There are two worlds; the world of sunshine, and the world of the dark. There are whole armies of living things , which, when we go to sleep, begin to awaken; and when we awaken, go to sleep.
It happened again the other night. When I started to close the inside door for the night, there were a few moths clinging to the screen door. Most were small and dark, the LBT’s (little brown things) of the insect world that make mothing so challenging. But one was majestic, royal, magnificent.
It was one of the large silk moths, an Imperial Moth, Eacles imperialis. These beauties have wing spans of 4 to 5.5 inches, and are reported to be seen in the south from April to October, although I usually see them in mid- to late summer.
Females are larger and more yellow in color than males, so this one’s color pattern, with large blotches of purplish-brown on the upper wings, identified it as a male. Most references say they have but one generation per year, although Bug Guide says there may be two in the south. They overwinter as a pupa underground, emerge, and fly about for a couple of weeks (the adult moths do not feed), mate, and die.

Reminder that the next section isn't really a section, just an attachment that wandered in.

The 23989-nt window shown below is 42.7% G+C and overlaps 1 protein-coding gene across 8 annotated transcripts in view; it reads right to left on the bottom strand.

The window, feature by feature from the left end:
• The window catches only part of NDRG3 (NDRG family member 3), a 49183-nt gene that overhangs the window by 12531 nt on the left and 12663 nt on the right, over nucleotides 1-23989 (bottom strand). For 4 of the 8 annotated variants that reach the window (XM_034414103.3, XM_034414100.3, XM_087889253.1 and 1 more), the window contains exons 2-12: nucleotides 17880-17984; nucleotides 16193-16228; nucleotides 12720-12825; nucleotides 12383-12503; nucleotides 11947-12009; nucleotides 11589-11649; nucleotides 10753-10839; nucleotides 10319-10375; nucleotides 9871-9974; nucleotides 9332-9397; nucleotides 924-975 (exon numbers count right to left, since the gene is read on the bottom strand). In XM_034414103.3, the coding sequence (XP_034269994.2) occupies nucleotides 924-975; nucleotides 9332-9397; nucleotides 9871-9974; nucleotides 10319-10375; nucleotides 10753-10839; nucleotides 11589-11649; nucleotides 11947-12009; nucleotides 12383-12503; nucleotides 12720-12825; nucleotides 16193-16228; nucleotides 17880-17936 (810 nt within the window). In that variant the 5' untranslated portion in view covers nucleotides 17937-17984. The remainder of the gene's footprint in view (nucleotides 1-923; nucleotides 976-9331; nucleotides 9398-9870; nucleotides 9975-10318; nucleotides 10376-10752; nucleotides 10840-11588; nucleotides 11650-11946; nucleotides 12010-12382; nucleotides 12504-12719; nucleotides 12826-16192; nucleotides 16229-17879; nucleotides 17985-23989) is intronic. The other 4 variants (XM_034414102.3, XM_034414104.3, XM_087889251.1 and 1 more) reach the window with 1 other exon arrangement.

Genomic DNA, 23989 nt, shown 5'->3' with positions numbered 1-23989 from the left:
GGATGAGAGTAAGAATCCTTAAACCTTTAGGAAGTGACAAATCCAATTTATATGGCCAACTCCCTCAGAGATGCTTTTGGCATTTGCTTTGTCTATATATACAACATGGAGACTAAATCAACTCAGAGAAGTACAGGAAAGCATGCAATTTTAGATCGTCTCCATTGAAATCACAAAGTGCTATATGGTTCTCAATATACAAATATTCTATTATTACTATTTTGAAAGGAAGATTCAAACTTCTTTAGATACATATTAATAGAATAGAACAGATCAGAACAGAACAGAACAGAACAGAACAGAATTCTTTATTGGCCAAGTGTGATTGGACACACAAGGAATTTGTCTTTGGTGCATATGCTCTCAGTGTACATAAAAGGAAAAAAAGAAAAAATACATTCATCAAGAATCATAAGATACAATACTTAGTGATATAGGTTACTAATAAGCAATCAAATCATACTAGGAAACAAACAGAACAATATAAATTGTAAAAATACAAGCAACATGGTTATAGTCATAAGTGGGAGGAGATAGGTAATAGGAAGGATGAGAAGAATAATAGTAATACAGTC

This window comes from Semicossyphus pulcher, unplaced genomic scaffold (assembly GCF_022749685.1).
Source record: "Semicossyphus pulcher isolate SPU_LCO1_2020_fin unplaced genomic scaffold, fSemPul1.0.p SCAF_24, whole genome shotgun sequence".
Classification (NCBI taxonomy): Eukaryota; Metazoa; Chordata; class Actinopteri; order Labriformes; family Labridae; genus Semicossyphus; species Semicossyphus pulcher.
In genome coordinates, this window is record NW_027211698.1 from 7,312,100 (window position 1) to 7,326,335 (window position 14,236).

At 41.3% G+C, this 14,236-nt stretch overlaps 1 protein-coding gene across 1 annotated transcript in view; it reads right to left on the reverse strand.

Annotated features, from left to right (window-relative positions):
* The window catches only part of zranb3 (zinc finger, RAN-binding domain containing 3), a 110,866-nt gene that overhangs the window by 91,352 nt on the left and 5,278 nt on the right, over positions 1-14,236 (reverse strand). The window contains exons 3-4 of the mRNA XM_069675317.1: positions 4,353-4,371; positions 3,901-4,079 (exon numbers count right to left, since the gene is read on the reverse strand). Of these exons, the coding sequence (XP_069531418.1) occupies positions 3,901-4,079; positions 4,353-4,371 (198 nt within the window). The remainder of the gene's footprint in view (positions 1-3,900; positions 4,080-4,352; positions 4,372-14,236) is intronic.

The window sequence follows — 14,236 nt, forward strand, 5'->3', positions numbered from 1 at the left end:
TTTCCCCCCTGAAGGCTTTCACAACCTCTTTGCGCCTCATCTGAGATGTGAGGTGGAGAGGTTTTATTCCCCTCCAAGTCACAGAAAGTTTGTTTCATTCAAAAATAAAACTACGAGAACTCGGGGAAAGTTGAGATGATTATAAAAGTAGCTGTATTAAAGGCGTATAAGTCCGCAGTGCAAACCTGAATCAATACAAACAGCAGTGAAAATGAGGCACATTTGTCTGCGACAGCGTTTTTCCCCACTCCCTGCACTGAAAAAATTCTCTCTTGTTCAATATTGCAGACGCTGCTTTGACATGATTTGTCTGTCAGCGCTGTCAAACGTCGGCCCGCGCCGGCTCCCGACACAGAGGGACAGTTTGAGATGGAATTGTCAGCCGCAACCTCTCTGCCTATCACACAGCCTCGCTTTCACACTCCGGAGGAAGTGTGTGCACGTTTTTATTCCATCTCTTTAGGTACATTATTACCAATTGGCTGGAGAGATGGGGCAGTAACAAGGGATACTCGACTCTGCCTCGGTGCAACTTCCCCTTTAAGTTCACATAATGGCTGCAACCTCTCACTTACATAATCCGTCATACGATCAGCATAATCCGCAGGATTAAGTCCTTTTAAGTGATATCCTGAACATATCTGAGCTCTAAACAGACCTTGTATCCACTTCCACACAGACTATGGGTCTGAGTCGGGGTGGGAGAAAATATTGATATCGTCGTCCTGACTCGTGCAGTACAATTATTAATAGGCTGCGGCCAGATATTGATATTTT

Females lay large eggs, singly, or in small groups, on a variety of trees including elm, hickory, oak, sweet gum, and pines. A couple of years ago, I had a large, gravid female, come to a light. I held her overnight in a paper grocery bag where she laid a number of eggs inside the bag. She was released the next morning. I cut out strips of the bag containing eggs and clipped them to several potential host plants in the yard and watched the caterpillars hatch and grow.
Young larvae have prominent spikes which become less pronounced as they molt and grow.
Later instars can range in color from green to brown to orange-ish, and grow to be almost 4 inches in length. They lose the large spikes, but are covered in fine “hairs”. When finished eating and growing, they bury themselves in the soil and pupate, spending the winter underground.
When they finally emerge, they are one of our most beautiful moths, and bring joy to any who are lucky enough to see them in their brief time in our night sky.